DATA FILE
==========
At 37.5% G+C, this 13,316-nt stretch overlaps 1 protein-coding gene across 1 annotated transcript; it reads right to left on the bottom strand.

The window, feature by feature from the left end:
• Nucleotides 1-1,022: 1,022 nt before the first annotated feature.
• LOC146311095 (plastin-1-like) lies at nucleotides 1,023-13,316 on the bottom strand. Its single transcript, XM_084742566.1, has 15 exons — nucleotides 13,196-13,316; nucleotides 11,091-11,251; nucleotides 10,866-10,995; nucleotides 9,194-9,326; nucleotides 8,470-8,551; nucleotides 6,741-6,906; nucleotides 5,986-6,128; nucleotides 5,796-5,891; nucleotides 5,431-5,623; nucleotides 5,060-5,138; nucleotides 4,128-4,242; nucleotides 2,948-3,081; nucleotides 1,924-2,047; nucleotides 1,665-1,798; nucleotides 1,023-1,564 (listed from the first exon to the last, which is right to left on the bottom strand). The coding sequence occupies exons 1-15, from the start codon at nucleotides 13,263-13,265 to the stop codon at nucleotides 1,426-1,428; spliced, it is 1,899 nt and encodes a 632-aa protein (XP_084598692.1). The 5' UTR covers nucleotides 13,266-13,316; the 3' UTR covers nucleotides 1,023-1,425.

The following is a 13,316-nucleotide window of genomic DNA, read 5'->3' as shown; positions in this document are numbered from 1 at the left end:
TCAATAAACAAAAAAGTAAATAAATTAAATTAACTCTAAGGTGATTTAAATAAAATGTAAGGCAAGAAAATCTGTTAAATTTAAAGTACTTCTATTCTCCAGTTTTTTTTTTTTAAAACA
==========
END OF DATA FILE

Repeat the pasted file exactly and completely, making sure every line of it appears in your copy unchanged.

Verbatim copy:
At 37.5% G+C, this 13,316-nt stretch overlaps 1 protein-coding gene across 1 annotated transcript; it reads right to left on the bottom strand.

The window, feature by feature from the left end:
• Nucleotides 1-1,022: 1,022 nt before the first annotated feature.
• LOC146311095 (plastin-1-like) lies at nucleotides 1,023-13,316 on the bottom strand. Its single transcript, XM_084742566.1, has 15 exons — nucleotides 13,196-13,316; nucleotides 11,091-11,251; nucleotides 10,866-10,995; nucleotides 9,194-9,326; nucleotides 8,470-8,551; nucleotides 6,741-6,906; nucleotides 5,986-6,128; nucleotides 5,796-5,891; nucleotides 5,431-5,623; nucleotides 5,060-5,138; nucleotides 4,128-4,242; nucleotides 2,948-3,081; nucleotides 1,924-2,047; nucleotides 1,665-1,798; nucleotides 1,023-1,564 (listed from the first exon to the last, which is right to left on the bottom strand). The coding sequence occupies exons 1-15, from the start codon at nucleotides 13,263-13,265 to the stop codon at nucleotides 1,426-1,428; spliced, it is 1,899 nt and encodes a 632-aa protein (XP_084598692.1). The 5' UTR covers nucleotides 13,266-13,316; the 3' UTR covers nucleotides 1,023-1,425.

The following is a 13,316-nucleotide window of genomic DNA, read 5'->3' as shown; positions in this document are numbered from 1 at the left end:
TCAATAAACAAAAAAGTAAATAAATTAAATTAACTCTAAGGTGATTTAAATAAAATGTAAGGCAAGAAAATCTGTTAAATTTAAAGTACTTCTATTCTCCAGTTTTTTTTTTTTAAAACA